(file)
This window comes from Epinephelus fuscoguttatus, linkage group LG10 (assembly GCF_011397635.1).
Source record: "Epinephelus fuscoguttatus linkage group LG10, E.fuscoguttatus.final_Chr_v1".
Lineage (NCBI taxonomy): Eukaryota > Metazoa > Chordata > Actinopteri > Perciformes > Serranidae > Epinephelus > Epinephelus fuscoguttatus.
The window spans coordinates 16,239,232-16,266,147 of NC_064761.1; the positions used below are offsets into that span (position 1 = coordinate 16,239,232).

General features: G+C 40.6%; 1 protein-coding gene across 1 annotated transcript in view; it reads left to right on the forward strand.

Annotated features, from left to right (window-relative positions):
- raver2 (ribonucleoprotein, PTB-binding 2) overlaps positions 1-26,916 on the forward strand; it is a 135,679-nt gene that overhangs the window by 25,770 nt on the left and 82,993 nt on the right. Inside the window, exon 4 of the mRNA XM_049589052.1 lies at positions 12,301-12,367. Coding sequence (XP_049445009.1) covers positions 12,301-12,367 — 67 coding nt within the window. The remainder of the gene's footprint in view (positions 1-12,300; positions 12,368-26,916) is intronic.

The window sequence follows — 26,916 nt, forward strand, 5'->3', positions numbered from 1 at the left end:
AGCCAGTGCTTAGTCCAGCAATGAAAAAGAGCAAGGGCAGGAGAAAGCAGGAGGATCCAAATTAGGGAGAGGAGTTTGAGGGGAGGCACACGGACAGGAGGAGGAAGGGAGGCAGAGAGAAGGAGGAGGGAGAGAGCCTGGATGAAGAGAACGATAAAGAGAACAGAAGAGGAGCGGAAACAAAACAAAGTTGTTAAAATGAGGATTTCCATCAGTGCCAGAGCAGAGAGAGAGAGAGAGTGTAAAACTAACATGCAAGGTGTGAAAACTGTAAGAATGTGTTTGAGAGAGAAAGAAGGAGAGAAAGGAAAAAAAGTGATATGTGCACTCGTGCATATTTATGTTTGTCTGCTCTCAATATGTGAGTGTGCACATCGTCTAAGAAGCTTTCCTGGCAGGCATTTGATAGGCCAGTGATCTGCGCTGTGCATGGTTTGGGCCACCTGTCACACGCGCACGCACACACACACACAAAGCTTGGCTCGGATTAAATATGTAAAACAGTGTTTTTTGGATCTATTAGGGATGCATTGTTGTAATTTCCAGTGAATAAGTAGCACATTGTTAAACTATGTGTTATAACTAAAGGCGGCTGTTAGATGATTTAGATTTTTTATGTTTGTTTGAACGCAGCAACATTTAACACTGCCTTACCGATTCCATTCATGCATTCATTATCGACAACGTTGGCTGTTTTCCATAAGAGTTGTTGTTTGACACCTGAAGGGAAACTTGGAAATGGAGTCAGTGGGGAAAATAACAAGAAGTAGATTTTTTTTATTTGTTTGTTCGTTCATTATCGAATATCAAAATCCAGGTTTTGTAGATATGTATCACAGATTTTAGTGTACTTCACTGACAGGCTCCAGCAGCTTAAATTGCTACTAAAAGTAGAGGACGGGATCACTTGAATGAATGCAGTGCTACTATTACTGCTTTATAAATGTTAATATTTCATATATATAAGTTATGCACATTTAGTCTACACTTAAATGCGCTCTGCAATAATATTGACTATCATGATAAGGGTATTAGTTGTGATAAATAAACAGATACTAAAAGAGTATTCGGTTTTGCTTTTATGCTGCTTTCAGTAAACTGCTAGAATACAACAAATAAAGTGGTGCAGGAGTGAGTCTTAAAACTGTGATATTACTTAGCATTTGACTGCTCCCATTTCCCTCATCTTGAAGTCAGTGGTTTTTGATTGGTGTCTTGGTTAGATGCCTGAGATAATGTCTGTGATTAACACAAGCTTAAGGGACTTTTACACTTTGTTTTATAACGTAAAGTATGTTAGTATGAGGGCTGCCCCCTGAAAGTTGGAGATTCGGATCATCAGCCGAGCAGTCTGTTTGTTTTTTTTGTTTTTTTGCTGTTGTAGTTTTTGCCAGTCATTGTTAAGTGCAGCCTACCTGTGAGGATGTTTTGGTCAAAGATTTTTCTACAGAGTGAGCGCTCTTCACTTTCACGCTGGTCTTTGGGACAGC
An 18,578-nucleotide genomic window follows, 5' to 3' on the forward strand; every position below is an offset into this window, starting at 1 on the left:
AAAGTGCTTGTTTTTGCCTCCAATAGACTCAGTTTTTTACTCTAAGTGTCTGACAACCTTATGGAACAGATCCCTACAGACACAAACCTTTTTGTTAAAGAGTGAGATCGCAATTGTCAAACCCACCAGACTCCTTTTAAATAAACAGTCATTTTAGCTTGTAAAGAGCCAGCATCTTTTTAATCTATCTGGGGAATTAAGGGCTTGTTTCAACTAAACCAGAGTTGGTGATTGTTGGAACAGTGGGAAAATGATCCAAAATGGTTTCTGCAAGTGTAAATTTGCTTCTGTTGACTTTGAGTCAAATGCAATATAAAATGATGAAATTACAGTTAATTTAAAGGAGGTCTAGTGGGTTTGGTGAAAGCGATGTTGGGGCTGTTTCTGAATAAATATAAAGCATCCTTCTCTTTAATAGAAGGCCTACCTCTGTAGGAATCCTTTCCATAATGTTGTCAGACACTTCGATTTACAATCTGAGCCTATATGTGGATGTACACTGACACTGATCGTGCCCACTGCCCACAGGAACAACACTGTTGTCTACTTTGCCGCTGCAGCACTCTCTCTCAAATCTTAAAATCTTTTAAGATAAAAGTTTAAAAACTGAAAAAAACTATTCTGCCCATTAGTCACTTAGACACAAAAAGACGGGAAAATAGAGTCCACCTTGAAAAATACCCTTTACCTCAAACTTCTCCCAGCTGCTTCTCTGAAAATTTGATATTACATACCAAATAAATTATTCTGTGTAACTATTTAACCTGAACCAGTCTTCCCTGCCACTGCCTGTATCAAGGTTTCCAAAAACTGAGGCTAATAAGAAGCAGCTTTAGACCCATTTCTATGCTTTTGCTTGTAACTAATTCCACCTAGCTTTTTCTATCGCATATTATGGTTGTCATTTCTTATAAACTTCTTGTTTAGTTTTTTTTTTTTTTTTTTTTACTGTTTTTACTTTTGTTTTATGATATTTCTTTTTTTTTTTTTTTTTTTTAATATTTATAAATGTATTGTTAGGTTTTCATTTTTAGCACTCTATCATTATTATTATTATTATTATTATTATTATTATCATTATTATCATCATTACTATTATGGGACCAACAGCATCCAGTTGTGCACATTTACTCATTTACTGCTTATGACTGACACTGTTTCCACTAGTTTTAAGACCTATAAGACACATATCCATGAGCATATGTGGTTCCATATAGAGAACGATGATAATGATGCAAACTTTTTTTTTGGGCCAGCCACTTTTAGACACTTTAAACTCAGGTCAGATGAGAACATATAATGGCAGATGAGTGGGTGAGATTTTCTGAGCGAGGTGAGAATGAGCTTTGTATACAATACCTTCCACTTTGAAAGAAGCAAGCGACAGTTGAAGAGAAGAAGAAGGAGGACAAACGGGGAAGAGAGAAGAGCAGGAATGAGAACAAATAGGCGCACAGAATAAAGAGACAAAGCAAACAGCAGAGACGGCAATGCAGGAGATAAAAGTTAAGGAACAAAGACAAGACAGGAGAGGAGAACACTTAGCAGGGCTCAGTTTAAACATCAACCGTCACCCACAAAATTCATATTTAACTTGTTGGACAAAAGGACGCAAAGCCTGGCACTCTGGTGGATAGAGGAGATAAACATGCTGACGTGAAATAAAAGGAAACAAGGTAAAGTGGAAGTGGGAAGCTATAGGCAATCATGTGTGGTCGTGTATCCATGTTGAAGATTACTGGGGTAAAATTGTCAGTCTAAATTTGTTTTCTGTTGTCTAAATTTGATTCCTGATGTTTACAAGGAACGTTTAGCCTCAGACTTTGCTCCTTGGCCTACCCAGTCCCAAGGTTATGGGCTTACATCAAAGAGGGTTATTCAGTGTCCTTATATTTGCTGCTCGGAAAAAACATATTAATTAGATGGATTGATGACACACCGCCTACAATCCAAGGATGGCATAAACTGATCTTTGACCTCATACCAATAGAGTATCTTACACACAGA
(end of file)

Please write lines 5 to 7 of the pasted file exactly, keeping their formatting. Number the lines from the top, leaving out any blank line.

General features: G+C 40.6%; 1 protein-coding gene across 1 annotated transcript in view; it reads left to right on the forward strand.

Annotated features, from left to right (window-relative positions):
- raver2 (ribonucleoprotein, PTB-binding 2) overlaps positions 1-26,916 on the forward strand; it is a 135,679-nt gene that overhangs the window by 25,770 nt on the left and 82,993 nt on the right. Inside the window, exon 4 of the mRNA XM_049589052.1 lies at positions 12,301-12,367. Coding sequence (XP_049445009.1) covers positions 12,301-12,367 — 67 coding nt within the window. The remainder of the gene's footprint in view (positions 1-12,300; positions 12,368-26,916) is intronic.